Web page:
Esteban Gonzalez’s review published on Letterboxd:
“You don't have much faith in humanity, do you?”
Frank Darabont’s third adaptation of a Stephen King novel proves without a doubt that he is the best director at bringing the writer’s words to film. The Shawshank Redemption and The Green Mile were both fantastic films, although not the typical horror novels you’d expect from King. The Mist however is much closer to the horror genre we’d expect from him, and Darabont manages to successfully adapt his work for the third time. Not that there haven’t been other successful King adaptations from other director’s such as Kubrick’s direction in The Shining, Reiner in Misery and Stand By Me, and De Palma in Carrie, but most of the time the adaptations don’t seem to work as well. But when it comes to Frank Darabont he has always managed to impress us with the way he brings those novels to the big screen. I honestly have no idea why I never got around to watching this film considering how much I loved Darabont’s previous work, but I think much of it had to do with my confusion over the 2005 film The Fog. The name of that film was translated in Spanish as “The Niebla” which was the same name they gave The Mist so I thought I had seen this film before and hated it. When I finally realized these were two separate films I decided to watch it and what a pleasant experience it was. The Mist is a fantastic homage to 50 and 60’s monster horror films, but at the same time Darabont seems to be reminding us that no matter how dangerous and ugly these things might be, the true enemy is our own humanity. No matter how much fun the ride was, the ending is what will really stick with you. You will love it and hate it at the same time.
David Drayton (Thomas Jane) is an artist who is working on his latest Hollywood poster painting from his comfortable home in Maine. He is unexpectedly interrupted by a storm and quickly seeks refugee in the basement with his wife and five year-old son, Billy (Nathan Gamble). The next morning they see the damage the fallen trees have left on their home and along with his son and their neighbor Brent (Andre Braugher) they head to the market to buy supplies. There is a heavy mist that seems to be approaching and while they are on their way to the market several firetrucks and army vehicles seem to be heading towards the opposite direction. Once they arrive at the supermarket the mist has already caught up to them and a few minutes later an old man named Dan (Jeffrey DeMunn) runs in half scared to death claiming that there is something in the mist taking people. There are more than 50 people in the market who begin to panic and they decide to close the doors and wait inside for help. David decides to check the generator along with some of the men there including a store employee named Ollie (Toby Jones) and a client named Jim (William Sadler) but what they experience leaves them completely horrified. Some sort of gigantic creature’s tentacles begin to slide under the loading dock door and the men immediately have to shut it. There is no doubt in their minds now that there is definitely something out of this world in the mist. According to Mrs. Carmody (Marcia Gay Harden), the town’s religious fanatic, they are all experiencing God’s wrath for their sinful nature. At first no one pays attention to her, but as the strange creatures begin to creep into the store, she begins to have more followers. David will not only have to look out for what is terrorizing them from the outside, but worry about the growing hate that Mrs. Carmody is sowing in everyone’s hearts.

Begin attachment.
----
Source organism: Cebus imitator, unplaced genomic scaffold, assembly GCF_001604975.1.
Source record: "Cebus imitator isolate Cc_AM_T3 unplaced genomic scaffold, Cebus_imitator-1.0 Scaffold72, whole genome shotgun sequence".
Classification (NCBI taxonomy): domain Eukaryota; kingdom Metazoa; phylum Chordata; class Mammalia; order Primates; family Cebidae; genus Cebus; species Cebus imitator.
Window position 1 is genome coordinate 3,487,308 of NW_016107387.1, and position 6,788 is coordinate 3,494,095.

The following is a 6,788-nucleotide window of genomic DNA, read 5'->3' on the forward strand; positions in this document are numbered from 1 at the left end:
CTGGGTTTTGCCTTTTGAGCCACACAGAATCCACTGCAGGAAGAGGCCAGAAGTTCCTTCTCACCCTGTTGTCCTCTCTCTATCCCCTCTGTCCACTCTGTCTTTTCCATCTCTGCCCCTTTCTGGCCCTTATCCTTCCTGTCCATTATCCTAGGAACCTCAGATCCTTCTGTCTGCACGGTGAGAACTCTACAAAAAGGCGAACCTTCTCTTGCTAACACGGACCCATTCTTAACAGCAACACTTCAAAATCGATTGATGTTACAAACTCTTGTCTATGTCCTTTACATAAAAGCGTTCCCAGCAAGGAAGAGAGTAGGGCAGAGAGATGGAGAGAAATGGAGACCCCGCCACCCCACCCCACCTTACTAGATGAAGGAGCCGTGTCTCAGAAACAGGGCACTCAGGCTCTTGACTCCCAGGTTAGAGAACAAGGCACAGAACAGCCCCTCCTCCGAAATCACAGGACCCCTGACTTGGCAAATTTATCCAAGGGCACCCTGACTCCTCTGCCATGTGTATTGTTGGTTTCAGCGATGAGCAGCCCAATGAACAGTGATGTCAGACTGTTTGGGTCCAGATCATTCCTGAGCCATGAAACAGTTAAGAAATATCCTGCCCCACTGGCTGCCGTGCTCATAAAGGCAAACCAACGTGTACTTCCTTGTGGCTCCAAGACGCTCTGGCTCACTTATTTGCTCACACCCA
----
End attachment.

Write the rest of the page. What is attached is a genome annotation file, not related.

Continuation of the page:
In a way, The Mist is sort of The Walking Dead reunion since there are three actors from that series (Laurie Holden, Jeffrey DeMunn, and Melissa McBride) in this film. It comes as no surprise since Darabont is one of the producers and directors of that series as well and DeMunn has always worked with him in his other King adaptations. If you are a fan of that series, you will definitely want to check this film out because there could be a clue as to how that series might end. Darabont always has a surprise in store and he is deeply influenced by his good friend Stephen King so you know you can’t expect a cliched finale. As much as I enjoyed this film I did feel that the two hour length was a bit tiresome at some points. The film could’ve been cut a good 20 minutes and the experience could’ve been much better. The Marcia Gay Harden character also got on my nerves and I think they gave her too much screen time. The religious fanatic element was an important plot point but Darabont emphasized it a bit too much. The Mist is still a lot of fun and it delivers several suspenseful moments.